- The Washington Times - Monday, April 28, 2008

BAGHDAD (AP) — Shi’ite extremists lobbed more rockets or mortar shells at the U.S. protected Green Zone today as American and Iraqi troops engaged militants in the most violent clashes in weeks in Baghdad.

Abrams tanks were used to repel attacks on two army checkpoints, killing 22 militants in one clash late yesterday, the U.S. military said today. Sixteen other militants were killed yesterday in separate firefights.

The militants apparently were taking advantage of a sandstorm that blanketed the capital yesterday, which enabled them to shell the Green Zone that houses the U.S. Embassy and much of the Iraqi government on the west side of the Tigris River.

Alarms could be heard again today as loudspeakers warned residents to take cover and stay away from windows.

The U.S. Embassy today confirmed the area was hit by indirect fire, the military’s term for rocket or mortar attacks, and said there were “no reports of serious injury or deaths at this time.”

While the sandstorm eased, the militants continued to benefit from low visibility that gave cover from attack by U.S. aircraft, which were grounded until this morning.

Col. John Hort — who commands a U.S. Army base on the southern edge of Sadr City, the main stronghold of anti-U.S. Shi’ite cleric Muqtada al-Sadr’s Mahdi Army militia — attributed yesterday’s barrage to the thick dust kicked up by the storm.

This sharply degrades the performance of sensors and targeting lasers mounted on helicopters and unmanned drones.

He said 17 of the rounds that hit the Green Zone yesterday were fired from Sadr City.

“Otherwise, we’ve had pretty good success in decreasing the attacks using Predator and Shadow (drones) and Apache helicopters over the past month,” he said.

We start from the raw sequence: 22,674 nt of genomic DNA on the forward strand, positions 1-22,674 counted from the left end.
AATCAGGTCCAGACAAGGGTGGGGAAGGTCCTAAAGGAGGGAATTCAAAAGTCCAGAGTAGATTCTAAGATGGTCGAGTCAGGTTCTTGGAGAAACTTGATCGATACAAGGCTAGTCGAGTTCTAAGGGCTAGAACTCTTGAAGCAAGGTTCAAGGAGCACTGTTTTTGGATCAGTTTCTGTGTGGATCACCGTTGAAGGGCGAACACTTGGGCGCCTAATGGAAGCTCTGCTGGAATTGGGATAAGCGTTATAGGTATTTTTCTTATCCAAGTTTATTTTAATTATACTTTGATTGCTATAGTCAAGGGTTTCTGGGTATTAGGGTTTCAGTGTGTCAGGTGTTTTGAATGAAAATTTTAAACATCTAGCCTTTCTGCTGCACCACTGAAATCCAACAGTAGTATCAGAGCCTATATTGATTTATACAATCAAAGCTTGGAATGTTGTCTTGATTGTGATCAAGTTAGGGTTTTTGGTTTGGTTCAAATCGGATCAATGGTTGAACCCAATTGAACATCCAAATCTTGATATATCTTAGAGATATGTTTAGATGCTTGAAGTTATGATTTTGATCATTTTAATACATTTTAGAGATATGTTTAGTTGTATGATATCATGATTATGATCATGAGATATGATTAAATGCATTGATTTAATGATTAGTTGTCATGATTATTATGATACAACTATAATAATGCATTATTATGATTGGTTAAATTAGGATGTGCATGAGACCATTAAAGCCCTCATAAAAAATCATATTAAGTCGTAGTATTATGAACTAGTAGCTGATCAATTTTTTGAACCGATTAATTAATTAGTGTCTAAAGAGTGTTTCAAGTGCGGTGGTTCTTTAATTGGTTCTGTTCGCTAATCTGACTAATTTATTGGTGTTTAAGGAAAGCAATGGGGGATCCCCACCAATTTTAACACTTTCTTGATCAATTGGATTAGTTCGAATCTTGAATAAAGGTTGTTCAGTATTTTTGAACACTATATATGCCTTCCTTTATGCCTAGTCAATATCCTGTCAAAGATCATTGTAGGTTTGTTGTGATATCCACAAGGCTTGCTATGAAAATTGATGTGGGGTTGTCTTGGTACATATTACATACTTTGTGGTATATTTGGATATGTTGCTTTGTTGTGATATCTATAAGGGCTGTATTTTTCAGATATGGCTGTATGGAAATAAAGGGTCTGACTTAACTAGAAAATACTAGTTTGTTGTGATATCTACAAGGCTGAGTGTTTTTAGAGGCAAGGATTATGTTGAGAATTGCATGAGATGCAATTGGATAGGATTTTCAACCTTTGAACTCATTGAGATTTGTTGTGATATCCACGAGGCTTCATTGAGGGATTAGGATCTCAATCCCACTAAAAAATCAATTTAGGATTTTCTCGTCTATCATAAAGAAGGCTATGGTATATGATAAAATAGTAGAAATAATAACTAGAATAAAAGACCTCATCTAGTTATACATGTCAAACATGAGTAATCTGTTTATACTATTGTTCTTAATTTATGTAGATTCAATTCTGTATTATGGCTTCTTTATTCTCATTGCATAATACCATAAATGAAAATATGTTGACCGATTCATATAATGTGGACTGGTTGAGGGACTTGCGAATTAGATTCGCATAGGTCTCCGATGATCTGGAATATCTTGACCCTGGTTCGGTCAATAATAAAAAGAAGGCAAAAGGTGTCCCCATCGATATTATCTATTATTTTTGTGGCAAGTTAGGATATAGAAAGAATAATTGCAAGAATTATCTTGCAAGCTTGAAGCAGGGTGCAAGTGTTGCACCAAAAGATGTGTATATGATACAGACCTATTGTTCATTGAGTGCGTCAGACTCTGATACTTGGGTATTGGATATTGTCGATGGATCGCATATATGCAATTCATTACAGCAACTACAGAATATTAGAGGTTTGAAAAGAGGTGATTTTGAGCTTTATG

Hort said the militants used to be able to fire four to six rockets in a single salvo. But because of the quick reaction of the drones and choppers, they have less time for launching, which has restricted their fire to single-rocket launches, he said.

In Sadr City, four Iraqi policemen were wounded when Katyusha rockets slammed into a building housing Iraqi and U.S. forces, police said. A mortar attack targeting a U.S. military headquarters injured three civilians in the eastern Baladiyat area, police said.

Meanwhile, a suicide attacker on a motorcycle struck a checkpoint manned by U.S.-allied Sunni fighters in eastern Baghdad, killing at least one and wounding four other members of the awakening council, police added.

Also today, gunmen killed a local commander of al-Sadr, Ali Ghalib in the southern city of Basra, police said.

The fighting has escalated as al-Sadr’s movement rejected terms set by the Iraqi government for lifting a crackdown against his Mahdi Army militia.

He also has threatened to launch an “open war” against the U.S.-led foreign troops — a move that would lift a nearly eight-month-old cease-fire and jeopardize recent security gains.

In a step to avoid a full-blown confrontation with the government, al-Sadr on Friday called for an end to Iraqi bloodshed. But the attacks against Iraqi military checkpoints yesterday suggested that patience was running thin within the ranks of the Mahdi Army.

American commanders have blamed what they call Iranian-backed Shi’ite factions they say have broken with a cease-fire imposed by al-Sadr in late August.

The clashes yesterday were concentrated in Sadr City, the stronghold of the Mahdi Army, where U.S. soldiers used Abrams main battle tanks to repel the attackers.

The American and Iraqi soldiers came under attack “by a large group of criminals,” the U.S. military said in a statement.

Fifty-eight people, including five children and eight women, were injured in clashes in Sadr City since yesterday, local health officials said today.

The U.S. military yesterday claimed success with operations that have effectively sealed off the southern section of Baghdad’s Sadr City, a militia stronghold that is believed to be one of the prime launching sites for the Green Zone attacks.

The Green Zone has been regularly shelled since fighting broke out over a U.S.-backed government crackdown against militias that began in late March. American commanders have blamed what they call Iranian-backed Shi’ite factions they say have broken with a cease-fire imposed by al-Sadr in late August.

Yesterday, Al-Sadr’s spokesman in the holy city of Najaf called the Shi’ite-led government’s terms for ceasing the crackdown against the militias “illogical.”

Salah al-Obeidi accused Prime Minister Nouri al-Maliki, himself a Shi’ite, of wanting to resolve the problem by force instead of dialogue. Chief among al-Maliki’s demands announced Friday were that the militias surrender heavy weapons and hand over all wanted people.

Brig. Gen. Qassim al-Moussawi, the Iraqi military spokesman for Baghdad operations, yesterday said the government would maintain the crackdown.

Associated Press writers Slobodan Lekic and Hamid Ahmed contributed to this report.

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